Introducing Reyt Repair - a social enterprise where volunteers fix clothing, electricals and furniture in Sheffield, UK

Reyt Repair is the UK’s first volunteer powered repair shop - we’re based in Sheffield and we recently celebrated our first month of operation. We are open Tuesday to Saturday 10-4 to fix electricals, furniture and clothes. So far we’ve taken in over 70 items, built up our volunteer teams of 12 repairers and we’ve had quite a few successes, some failures and lots of learning. We charge £10 for a simple repair (less than 30min) and if it takes longer, £20/h.

After many years of repairing computers both as a volunteer and professionally, I began to volunteer with the Sheffield Repair Cafes and meet fellow repairers. A visit to the Todmorden Makery in the summer gave me the idea of a project where volunteers would get together everyday to repair things, saving money and reducing our impact on the environment. I was fortunate to meet with Sophie Unwin at the Remade in Govanhill (Glascow) project, and she helped me think through how the project would work and could be sustainable. I also benefited from valuable advice from Phoebe at Repair Cafe Wales and Shelini at the Restart Project.

Back in Pitsmoor, Sheffield I put the word out on social media, talked to friends and messaged everyone I could think of and people started ‘coming out of the woodwork’ to join the project. We voted on the name, discussed the price and operating model, what to repair and how to advertise. A small but comfortable room in a community hub was found, cleaned, tidied and set up as our workshop; and a local artist hosted a workshop for volunteers to design our sign.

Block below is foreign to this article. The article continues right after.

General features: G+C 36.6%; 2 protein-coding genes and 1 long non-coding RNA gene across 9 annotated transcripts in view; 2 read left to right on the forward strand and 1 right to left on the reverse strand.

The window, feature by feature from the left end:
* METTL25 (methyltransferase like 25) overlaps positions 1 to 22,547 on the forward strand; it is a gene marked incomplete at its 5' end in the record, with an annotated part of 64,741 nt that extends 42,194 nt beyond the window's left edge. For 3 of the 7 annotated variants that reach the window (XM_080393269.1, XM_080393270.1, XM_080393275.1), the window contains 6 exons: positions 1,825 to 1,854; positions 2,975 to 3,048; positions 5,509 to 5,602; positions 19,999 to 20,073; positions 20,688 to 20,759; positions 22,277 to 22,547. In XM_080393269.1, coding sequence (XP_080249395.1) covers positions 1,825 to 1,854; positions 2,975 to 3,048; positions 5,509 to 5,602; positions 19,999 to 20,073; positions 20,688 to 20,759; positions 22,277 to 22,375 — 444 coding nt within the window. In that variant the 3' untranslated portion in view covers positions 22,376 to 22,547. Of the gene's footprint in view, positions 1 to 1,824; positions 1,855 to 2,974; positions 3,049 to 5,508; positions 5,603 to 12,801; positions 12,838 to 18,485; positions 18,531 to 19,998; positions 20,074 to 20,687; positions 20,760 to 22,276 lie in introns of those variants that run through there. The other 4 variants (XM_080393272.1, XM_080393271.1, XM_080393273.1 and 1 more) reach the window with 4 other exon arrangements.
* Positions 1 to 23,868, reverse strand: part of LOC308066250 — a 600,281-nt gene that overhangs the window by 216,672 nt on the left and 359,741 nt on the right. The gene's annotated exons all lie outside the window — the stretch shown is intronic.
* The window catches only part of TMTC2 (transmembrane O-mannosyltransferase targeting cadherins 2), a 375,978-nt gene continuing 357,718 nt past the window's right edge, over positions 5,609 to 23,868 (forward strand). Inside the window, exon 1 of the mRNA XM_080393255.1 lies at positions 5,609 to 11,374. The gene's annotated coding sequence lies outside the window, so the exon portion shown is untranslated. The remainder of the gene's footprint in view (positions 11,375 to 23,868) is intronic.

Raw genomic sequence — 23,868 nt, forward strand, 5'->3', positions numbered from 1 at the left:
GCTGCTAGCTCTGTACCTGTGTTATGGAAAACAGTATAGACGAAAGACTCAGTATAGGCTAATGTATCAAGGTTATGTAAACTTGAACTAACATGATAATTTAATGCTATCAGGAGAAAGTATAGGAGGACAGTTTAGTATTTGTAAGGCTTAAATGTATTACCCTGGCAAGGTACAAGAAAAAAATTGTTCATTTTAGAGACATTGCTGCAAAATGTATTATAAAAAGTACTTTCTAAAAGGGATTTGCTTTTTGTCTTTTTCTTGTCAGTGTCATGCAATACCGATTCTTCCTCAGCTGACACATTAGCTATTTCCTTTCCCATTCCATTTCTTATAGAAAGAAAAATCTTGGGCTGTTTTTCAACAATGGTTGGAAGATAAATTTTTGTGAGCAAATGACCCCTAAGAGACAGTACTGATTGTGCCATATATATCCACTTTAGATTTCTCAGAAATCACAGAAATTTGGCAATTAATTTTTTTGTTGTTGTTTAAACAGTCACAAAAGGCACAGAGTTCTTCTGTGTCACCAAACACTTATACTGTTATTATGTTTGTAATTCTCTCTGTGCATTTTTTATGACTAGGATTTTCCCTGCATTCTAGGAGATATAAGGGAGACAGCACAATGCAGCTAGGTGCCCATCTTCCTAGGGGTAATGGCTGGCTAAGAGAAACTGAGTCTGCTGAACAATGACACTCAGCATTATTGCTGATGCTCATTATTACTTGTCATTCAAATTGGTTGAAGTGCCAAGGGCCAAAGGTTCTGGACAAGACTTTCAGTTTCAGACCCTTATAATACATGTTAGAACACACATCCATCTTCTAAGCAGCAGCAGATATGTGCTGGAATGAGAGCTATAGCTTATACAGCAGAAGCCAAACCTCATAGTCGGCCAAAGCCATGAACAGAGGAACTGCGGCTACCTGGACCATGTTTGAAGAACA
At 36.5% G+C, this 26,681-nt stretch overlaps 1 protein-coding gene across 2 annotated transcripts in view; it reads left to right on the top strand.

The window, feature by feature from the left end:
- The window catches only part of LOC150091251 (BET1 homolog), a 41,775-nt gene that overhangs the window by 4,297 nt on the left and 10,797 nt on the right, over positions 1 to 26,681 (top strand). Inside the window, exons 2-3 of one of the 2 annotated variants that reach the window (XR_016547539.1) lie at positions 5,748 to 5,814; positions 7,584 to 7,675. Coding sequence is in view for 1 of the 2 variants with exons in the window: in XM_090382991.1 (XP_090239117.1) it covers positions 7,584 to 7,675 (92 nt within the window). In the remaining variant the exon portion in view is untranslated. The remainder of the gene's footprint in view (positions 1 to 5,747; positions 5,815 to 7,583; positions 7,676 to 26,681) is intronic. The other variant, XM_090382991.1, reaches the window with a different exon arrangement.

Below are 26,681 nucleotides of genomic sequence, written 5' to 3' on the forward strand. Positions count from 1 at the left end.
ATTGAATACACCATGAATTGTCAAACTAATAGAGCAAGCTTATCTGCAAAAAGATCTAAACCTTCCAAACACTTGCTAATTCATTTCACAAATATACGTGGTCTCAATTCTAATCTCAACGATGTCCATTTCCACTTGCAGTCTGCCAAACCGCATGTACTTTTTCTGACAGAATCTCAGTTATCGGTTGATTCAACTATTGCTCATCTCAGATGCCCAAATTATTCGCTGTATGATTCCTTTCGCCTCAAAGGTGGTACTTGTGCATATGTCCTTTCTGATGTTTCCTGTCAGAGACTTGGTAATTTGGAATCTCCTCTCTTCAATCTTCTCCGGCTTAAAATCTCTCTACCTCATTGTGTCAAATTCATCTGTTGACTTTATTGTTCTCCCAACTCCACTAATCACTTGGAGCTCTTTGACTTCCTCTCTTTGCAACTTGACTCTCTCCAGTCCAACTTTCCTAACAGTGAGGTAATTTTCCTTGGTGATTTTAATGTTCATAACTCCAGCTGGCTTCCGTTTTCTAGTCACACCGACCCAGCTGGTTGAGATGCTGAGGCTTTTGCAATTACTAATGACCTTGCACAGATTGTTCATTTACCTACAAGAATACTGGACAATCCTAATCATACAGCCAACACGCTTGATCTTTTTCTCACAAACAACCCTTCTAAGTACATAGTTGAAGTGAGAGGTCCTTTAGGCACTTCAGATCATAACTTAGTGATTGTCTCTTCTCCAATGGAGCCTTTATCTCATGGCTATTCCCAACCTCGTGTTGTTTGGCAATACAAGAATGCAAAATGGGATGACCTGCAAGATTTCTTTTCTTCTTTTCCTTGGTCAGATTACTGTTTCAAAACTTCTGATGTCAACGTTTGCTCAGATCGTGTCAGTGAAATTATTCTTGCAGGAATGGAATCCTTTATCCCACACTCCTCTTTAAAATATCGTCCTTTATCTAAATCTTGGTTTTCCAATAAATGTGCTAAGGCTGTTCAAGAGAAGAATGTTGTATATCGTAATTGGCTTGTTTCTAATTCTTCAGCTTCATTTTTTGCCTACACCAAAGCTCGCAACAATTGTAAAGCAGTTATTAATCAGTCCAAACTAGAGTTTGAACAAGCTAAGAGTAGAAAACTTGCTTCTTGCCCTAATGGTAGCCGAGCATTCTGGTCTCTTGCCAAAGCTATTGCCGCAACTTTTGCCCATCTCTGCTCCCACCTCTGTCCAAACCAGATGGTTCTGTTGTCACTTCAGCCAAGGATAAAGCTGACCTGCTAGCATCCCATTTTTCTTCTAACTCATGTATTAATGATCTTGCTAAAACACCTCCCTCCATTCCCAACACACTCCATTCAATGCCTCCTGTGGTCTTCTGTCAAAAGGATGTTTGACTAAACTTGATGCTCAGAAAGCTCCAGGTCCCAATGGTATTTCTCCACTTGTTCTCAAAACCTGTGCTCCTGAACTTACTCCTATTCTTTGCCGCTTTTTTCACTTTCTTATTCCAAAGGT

As well as the usual suspects of vacuum cleaners, sandwich toasters and ripped jeans we’ve had some interesting items that could be candidates for a TV show - like the chair from a 1920’s Paris cinema to the Tiffany lamp to the war papers from 1890. We’ve been defeated by hand blenders that seem welded together and by parts for sewing machine pedals that are unobtainium. Plus of course we have already had a few ‘no fault found’ - sometimes the threat of repair makes a misbehaving item start working again!

We have been given or loaned most of our tools and equipment, including some very special scissors - proudly made in Sheffield. We’re all volunteers right now, but if we can keep growing at this rate in a few months we’ll be able to afford a coordinator salary. And we are just getting started; in the next month or three we’ll be holding workshops in repair and craft skills, accepting donations of things for repair and sale and operating a tool-bank in partnership with a local charity, Green City Action.

If you’d like to find out more or support our project check out our website at - and of course if you are in Sheffield then drop in and say hello!

If anyone has any questions, suggestions etc. then please feel free to say! Thanks!


Fantastic, thank you. we need one in Edinburgh!! I just chucked out a perfectly good electric oven because I did not know how to repair it, and every repair person I called , came to sell me a new one, and charge for their visit without even telling me what the part that needed changing, I am DETERMINED to learn how to do small domestic repairs, including plumbing leaks. I ll PAY someone to teach me the basics, I should be able to find others., how do we go about. cheers